Rationalization is only one of many emotional methods you employ to separate yourself from truth you are not able to accept. Denial makes a problem go away, shame keeps you from feeling worthy and taking risks, rage masks your vulnerability, projection dumps your feelings onto others, depression freezes your anger, envy masks your feelings of failure and hatred allows you not to look at your fear. Every emotion has a role in isolating you from the truth. And yes, if the truth sufficiently threatens your beliefs, you can react violently.
Just to illustrate how far emotions take us from reality, think about the rationalization behind buying a Powerball ticket. The next time you see a 747 flying overhead, think about a stack of Powerball tickets reaching from you to the plane. If the Powerball odds are seventeen million to one, you get to pick one ticket out of that thirty four thousand foot high stack. “But you might pull the winning ticket!” your rationalizing mind tells you. That is the power of rationalization. People look back and say, “How could I have married that person?” Love isn’t blind. Emotions are. We allow them to blind us to what we do not want to see.
Feelings and emotions are different. A feeling comes, you hold it for a little while and then it naturally passes on. You remember having the feeling, but the feeling itself is short-lived. Emotions are different in an important way. In an emotion, your feeling takes you back to an unresolved wound from your past. It brings the unresolved pain forward and overlays it on the present circumstance. This is not accidental. The present situation has been created for the express purpose of bringing up your old unresolved hurt so that it can be healed. This is possible because at the core of every wound is a significant misunderstanding, begging to be resolved. Otherwise the old occurrence would be just an event, a memory, without a charge on it.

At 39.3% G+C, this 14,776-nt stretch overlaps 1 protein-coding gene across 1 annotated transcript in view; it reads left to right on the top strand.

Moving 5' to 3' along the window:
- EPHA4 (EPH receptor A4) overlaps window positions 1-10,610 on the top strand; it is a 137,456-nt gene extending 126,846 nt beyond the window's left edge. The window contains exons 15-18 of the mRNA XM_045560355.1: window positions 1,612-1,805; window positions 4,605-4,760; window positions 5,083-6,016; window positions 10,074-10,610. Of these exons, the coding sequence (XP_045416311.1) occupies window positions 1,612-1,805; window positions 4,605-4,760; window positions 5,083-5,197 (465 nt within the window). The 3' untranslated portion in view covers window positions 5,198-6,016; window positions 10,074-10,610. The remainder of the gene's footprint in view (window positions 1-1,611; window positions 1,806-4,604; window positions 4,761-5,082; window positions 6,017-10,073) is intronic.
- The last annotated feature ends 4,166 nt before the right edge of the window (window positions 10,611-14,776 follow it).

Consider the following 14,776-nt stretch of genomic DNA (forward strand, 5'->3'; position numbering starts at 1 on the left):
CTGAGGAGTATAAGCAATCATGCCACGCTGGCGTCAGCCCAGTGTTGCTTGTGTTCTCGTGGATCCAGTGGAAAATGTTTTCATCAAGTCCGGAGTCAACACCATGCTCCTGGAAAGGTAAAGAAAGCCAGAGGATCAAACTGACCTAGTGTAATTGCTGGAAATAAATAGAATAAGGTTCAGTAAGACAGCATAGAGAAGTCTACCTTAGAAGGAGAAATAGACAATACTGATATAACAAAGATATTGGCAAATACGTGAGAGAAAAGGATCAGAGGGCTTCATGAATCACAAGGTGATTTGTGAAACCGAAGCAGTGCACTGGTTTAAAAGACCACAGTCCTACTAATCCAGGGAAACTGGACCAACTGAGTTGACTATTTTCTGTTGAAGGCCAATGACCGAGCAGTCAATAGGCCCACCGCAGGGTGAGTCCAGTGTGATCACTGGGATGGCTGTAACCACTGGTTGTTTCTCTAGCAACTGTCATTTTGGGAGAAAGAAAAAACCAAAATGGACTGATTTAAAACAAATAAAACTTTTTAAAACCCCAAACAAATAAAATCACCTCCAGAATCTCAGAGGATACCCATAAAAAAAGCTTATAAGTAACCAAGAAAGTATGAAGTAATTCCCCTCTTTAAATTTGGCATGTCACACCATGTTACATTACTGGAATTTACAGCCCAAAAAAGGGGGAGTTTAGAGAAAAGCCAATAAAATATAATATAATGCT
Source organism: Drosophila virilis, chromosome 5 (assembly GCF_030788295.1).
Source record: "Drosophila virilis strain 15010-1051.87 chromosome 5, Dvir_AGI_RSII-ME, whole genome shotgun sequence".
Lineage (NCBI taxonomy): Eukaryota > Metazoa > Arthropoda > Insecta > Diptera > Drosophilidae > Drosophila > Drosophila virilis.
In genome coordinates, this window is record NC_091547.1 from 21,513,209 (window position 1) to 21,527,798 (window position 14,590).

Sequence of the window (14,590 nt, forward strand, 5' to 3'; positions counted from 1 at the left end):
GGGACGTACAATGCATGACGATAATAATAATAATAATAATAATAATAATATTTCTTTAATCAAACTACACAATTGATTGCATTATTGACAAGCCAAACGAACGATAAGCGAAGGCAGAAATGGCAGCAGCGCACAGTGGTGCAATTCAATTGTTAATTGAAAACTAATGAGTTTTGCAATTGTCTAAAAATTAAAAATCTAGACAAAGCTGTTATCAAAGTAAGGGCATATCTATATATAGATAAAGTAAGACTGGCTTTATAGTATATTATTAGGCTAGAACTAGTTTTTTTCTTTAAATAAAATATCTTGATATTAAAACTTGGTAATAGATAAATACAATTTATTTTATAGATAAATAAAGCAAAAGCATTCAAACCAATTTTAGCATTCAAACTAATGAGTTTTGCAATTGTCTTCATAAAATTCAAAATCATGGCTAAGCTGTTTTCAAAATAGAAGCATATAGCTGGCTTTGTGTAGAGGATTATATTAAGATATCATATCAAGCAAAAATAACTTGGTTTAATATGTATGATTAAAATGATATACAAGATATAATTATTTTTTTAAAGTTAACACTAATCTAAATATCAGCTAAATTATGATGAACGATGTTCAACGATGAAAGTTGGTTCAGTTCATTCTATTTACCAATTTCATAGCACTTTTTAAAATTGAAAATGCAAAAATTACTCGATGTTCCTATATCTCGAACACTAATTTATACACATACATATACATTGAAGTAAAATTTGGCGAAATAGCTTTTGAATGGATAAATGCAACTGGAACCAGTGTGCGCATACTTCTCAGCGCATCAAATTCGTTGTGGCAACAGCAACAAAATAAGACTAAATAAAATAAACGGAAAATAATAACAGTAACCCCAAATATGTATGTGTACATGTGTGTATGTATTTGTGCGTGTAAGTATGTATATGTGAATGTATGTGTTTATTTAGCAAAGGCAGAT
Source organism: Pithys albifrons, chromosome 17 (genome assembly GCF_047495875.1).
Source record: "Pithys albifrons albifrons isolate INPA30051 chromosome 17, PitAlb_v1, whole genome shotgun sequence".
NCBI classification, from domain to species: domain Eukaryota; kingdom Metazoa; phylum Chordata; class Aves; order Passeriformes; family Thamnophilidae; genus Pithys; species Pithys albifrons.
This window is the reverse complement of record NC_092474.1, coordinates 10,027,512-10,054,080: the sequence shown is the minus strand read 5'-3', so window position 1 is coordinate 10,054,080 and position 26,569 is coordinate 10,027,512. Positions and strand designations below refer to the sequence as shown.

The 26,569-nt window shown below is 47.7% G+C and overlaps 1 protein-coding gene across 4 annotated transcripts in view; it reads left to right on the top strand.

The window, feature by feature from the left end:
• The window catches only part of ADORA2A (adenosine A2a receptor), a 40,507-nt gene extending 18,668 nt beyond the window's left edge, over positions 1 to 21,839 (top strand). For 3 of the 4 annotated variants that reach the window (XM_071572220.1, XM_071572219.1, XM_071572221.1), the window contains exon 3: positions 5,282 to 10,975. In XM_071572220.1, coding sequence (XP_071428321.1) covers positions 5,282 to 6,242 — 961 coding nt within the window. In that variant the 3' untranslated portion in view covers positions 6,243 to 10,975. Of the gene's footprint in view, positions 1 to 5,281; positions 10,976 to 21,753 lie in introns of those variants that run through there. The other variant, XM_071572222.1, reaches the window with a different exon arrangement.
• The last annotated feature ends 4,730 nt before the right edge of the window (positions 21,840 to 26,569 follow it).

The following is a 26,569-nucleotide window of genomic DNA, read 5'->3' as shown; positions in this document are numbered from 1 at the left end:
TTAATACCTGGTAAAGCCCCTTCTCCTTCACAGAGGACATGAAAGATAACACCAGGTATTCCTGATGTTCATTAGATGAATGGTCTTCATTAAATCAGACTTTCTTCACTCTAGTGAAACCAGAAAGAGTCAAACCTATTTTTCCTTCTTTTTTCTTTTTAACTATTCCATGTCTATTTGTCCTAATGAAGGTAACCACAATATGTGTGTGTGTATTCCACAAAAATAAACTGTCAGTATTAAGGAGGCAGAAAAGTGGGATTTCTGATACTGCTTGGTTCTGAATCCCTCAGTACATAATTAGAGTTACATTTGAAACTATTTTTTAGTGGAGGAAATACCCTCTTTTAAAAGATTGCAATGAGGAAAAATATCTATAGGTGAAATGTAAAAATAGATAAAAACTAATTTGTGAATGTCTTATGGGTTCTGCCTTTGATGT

Bringing your old wounds forward is how The Universe helps you to resolve them. Instead of being continually burdened by your old pain, it brings it into the present so that you can resolve what I call The Misunderstanding. The Misunderstanding is the source of your pain. It also explains why someone can have a strong reaction to an incident that other people may view as minor. The person’s reaction is driven by old unresolved pain, which is only tangentially related to the present event. (This is a more complicated subject than I have space for here, but it is addressed at length in Journey to Enlightenment.)
The perfection of the process is that although emotions get you through the moment, you still experience pain from the underlying disharmony. And if you persist, your feelings will build. Your emotion-based avoidance behavior will eventually back you into a corner and prod you to look at what you have been avoiding. This is called a crisis. But, because you have free will, you can still continue to refuse what is being asked of you. However, if you do refuse, the stakes get even higher (more stress), leading to the physical failure we know as disease. A disease is nothing more than an “impossible to ignore” challenge from The Universe to look at your beliefs and behavior. The message is, “Change or die.”